man who carried a small case.

" I wonder what that means," mused Hannah "he doesn't look like
a book agent."

Madame called her name rather sharply and she entered the of-
fice. Gretchen worked stolidly. Sophy was indifferent, but Cimbria
was shivering with dread, but of what she could not say.

Hannah returned and Gretchen went in.

"What happened to you, Han?" demanded Sophy.

"Nothing much," Hannah answered indifferently, "he's a doctor
and he looked down my throat, asked me some fool questions, then
he told Madame I was O. K . "

"Well, I hope he'll do something for my throat. It's been troub-
ling me for months. That's why my voice is so queer," said Sophy.
" I f Madame has him look at it, it won't cost me anything."

Gretchen returned and Sophy took her place in the office.
Cimbria worked nervously, the suspense was getting on her nerves.


Sophy did not return but Madame called for Cimbria and her voice
was like chilled steel.

"Miss Anderson is the last one, Doctor," she said.
Sophy was seated by the window looking at the photograph of a
good-looking young man on Madame's desk.
After one keen glance from a pair of brown eyes the doctor said,
"May I see the back of your right hand. Miss Anderson?" and
Cimbria, with a queer feeling of surprise, recognized the voice of
the man named Harris, who had sat behind her the evening before.

The examination was brief.
"That's all, Miss Anderson," she was told and the doctor's voice
was pitying.

"Do you find anything the matter, Dr. Harris?" from Madame.
"May I see you alone, Madame Angelo?" he responded.

"No," she answered sharply. " I f it is as bad as you suspect,
these girls will have to be told."

"As you please. I t is even worse than I feared, both these young
women show symptoms of the disease in an advanced form. Miss
Willett's eyebrows and throat told me the truth at the first glance,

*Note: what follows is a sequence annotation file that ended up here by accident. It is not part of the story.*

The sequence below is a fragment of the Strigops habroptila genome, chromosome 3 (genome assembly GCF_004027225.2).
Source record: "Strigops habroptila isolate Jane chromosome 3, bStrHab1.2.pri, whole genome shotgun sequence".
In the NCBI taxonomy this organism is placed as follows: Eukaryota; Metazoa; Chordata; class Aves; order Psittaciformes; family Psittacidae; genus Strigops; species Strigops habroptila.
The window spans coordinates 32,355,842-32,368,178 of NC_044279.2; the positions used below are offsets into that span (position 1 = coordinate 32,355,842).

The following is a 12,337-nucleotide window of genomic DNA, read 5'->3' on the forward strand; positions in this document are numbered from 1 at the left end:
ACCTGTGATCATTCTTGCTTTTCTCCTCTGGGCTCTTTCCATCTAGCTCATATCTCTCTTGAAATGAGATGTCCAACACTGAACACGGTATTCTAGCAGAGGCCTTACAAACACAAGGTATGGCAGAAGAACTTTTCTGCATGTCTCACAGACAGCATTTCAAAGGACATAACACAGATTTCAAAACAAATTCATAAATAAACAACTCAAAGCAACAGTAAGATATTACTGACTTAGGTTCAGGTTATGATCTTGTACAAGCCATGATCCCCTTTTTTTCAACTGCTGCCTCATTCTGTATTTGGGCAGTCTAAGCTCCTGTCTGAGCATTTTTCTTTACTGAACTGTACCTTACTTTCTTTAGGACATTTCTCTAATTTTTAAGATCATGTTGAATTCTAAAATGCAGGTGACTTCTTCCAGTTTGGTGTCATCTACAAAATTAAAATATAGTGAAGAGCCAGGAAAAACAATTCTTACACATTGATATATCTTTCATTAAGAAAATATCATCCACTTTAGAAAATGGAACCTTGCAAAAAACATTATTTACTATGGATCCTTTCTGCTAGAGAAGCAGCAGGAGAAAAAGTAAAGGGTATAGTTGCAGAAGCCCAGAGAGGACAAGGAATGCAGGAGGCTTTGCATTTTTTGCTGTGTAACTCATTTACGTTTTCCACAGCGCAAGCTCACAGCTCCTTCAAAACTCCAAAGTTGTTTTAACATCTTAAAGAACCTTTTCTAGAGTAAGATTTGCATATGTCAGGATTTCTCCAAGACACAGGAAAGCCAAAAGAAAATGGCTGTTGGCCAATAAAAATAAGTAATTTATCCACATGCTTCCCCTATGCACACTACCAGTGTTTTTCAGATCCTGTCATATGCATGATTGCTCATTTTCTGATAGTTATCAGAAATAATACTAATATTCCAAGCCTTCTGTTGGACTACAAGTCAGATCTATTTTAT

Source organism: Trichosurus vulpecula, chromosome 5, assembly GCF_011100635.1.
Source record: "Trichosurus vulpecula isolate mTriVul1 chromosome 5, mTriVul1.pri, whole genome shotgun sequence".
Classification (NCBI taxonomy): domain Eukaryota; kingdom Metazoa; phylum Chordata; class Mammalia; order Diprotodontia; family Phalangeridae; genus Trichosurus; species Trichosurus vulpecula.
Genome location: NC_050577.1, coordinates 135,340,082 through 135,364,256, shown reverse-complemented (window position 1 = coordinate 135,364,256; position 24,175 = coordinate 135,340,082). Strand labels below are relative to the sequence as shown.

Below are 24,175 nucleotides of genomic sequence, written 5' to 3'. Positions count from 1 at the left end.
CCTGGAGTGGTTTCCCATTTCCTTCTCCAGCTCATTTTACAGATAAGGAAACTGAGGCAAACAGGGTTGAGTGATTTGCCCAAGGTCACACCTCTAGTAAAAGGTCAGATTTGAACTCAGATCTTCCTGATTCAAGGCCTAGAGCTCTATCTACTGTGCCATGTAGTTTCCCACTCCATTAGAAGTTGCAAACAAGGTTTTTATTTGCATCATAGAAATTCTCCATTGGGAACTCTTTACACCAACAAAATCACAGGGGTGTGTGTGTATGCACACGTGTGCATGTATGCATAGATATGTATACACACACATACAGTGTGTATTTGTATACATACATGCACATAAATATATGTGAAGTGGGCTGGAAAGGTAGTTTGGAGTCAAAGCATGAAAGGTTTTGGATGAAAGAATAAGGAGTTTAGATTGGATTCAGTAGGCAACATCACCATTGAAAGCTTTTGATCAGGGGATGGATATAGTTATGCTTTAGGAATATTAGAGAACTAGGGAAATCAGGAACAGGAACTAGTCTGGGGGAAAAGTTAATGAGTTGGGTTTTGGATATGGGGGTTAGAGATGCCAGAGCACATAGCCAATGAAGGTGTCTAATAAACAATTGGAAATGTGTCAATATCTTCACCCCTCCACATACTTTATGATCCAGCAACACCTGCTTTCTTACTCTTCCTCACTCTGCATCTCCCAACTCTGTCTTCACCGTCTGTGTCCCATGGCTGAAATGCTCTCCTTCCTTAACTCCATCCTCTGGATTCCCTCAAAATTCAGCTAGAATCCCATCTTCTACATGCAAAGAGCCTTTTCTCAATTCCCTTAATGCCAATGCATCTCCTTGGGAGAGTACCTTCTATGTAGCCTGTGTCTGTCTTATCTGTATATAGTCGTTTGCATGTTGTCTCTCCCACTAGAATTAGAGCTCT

and this patch on Miss Anderson's hand can't be mistaken."

Madame dropped into a chair.
"My business is ruined, ruined, ruined," she moaned.
The contempt in Dr. Harris's eyes was not good to see.
"Have you no heart, Madame?" he demanded sternly. "What
of these girls, condemned to separation from their kind, haven't you
any pity for them?"
"Dr. Harris, what is this disease we have?" asked Cimbria. Her
lips were white but her voice was steady.
In sheer pity the man hesitated.
"Leprosy," supplied Madame.

Cimbria's hands clinched over the back of the chair in front of


"And what—what will you do with us?" she whispered looking

at the doctor.

"My poor girl, you will have to go to an island down the harbor,"

he answered.
Sophy, who had been stunned into silence now broke in.
"Do you mean, Doc, t^at we, Cim and me, are like those women

we saw on the stage? That we are lepers?" her voice broke on the
last word.

"Yes", responded the doctor, passing his handkerchief over his


"Of course we can be cured, you doctors can do everything these
days. How long will we have to stay on the island?" she went on.

"Can't you understand," snapped Madame, as i f tired of the
scene, "that it will be for life? Leprosy can't be cured."

Sophy leaped from her chair, which crashed over behind her, she
caught the doctor by both shoulders and shook him, asking fiercely,
"Is that so? Tell me, is that so? Must I go away from all the
fun? Why, good God, Doctor, I can't! I tell you, I can't!"

She burst into a storm of tears. The doctor, holding her gently
by both arms, put her into the chair behind which Cimbria stood,
silent and white, but with dry eyes. She put out her hands and
drew Sophy's head to her breast.

"That's right, Doctor," she said steadily, "we belong together,